PanSeer is an analysis that tracks the trail cancer leaves in DNA and could change the way we fight this disease forever.

At the same time that effective treatments and therapies are sought to treat different types of cancer, early detection is one of the pillars of medicine to reduce deaths from this disease worldwide.

A timely diagnosis can make the difference between the effectiveness of a timely treatment or an advanced cancer that responds with more difficulty to therapy. Hence, campaigns focused on early detection are so important to global public health.

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Anticipating an illness even before it manifests and reliably predicting how it will progress seems like science fiction, but it could be a reality in no time:

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A study led by researchers at the University of California, San Diego, introduced a new technique called PanSeer, a novel noninvasive blood test based on DNA methylation of the circulating tumor capable of detecting cancer up to 4 years before its manifestation and conventional diagnosis.

The research published in nature communications used data from 112,135 people who donated plasma to the database known as the Taizhou Longitudinal Study, in China between 2007 and 2014.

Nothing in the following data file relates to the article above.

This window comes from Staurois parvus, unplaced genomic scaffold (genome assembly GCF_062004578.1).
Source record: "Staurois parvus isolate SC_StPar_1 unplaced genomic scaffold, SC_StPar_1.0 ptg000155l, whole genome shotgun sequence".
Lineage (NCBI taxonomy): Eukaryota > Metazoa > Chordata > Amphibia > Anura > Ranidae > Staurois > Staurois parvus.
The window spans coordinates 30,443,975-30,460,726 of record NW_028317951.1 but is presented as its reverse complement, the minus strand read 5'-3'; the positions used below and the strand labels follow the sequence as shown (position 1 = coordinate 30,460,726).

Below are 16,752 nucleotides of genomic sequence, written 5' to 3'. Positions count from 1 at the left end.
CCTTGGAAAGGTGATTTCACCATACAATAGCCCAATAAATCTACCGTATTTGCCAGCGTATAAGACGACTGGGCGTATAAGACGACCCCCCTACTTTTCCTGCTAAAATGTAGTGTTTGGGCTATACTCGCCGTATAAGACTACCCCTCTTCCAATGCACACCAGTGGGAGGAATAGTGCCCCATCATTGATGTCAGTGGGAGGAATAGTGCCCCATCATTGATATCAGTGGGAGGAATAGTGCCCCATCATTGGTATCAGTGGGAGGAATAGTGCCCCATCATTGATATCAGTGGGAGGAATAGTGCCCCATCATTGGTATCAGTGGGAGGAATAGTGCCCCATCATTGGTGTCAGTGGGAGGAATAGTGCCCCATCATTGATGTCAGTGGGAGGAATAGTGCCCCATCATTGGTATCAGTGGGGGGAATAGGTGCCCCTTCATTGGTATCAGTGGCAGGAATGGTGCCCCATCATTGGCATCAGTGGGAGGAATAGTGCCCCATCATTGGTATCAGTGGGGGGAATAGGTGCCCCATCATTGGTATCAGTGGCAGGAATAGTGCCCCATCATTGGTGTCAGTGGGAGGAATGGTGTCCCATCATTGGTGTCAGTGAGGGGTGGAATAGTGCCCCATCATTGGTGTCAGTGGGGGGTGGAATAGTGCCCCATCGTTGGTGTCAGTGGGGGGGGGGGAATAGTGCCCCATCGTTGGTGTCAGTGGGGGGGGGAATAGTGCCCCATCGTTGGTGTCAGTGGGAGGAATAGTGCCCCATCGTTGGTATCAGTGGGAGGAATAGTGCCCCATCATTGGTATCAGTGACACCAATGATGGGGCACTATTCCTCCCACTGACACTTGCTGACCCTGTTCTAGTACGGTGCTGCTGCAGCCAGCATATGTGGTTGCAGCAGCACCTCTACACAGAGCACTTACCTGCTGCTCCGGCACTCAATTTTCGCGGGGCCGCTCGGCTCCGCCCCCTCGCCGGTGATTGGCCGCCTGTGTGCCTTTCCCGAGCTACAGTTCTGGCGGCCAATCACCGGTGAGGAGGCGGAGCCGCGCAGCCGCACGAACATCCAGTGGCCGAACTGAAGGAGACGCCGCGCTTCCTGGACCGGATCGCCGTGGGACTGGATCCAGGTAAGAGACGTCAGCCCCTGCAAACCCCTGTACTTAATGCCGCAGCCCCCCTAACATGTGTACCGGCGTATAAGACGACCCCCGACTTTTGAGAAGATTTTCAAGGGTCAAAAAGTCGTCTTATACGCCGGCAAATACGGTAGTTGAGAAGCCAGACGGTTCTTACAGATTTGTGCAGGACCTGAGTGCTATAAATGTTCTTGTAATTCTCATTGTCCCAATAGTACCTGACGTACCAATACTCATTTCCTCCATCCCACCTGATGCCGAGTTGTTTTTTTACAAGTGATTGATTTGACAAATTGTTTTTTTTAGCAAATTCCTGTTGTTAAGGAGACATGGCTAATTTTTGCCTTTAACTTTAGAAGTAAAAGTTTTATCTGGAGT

The study focused especially on 605 plasma samples from the same number of patients, of whom 191 were subsequently diagnosed with some form of cancer.

The study results are promising: PanSeer detected cancer in a 95% of asymptomatic individuals who were subsequently diagnosed by the usual methods, such as tomograms, biopsies or mammograms.

The study focused on five types of cancer: esophagus, stomach, lung, liver, and colon.

The idea of ​​tracking DNA methylation traces (a mechanism that determines how certain genes will behave as we age or during carcinogenesis) is part of the promising field of epigenetics.

This technique not a forecast that assesses high chances of cancer development through risk factors, but rather a detection of the disease at a very early stage, when there are still no symptoms associated with it.

Being able to receive a diagnosis years before the disease progresses could dramatically decrease the mortality caused by some of the most aggressive cancers and open the way for the development of new suitable treatments to stop metastases in the early stages with fewer side effects.

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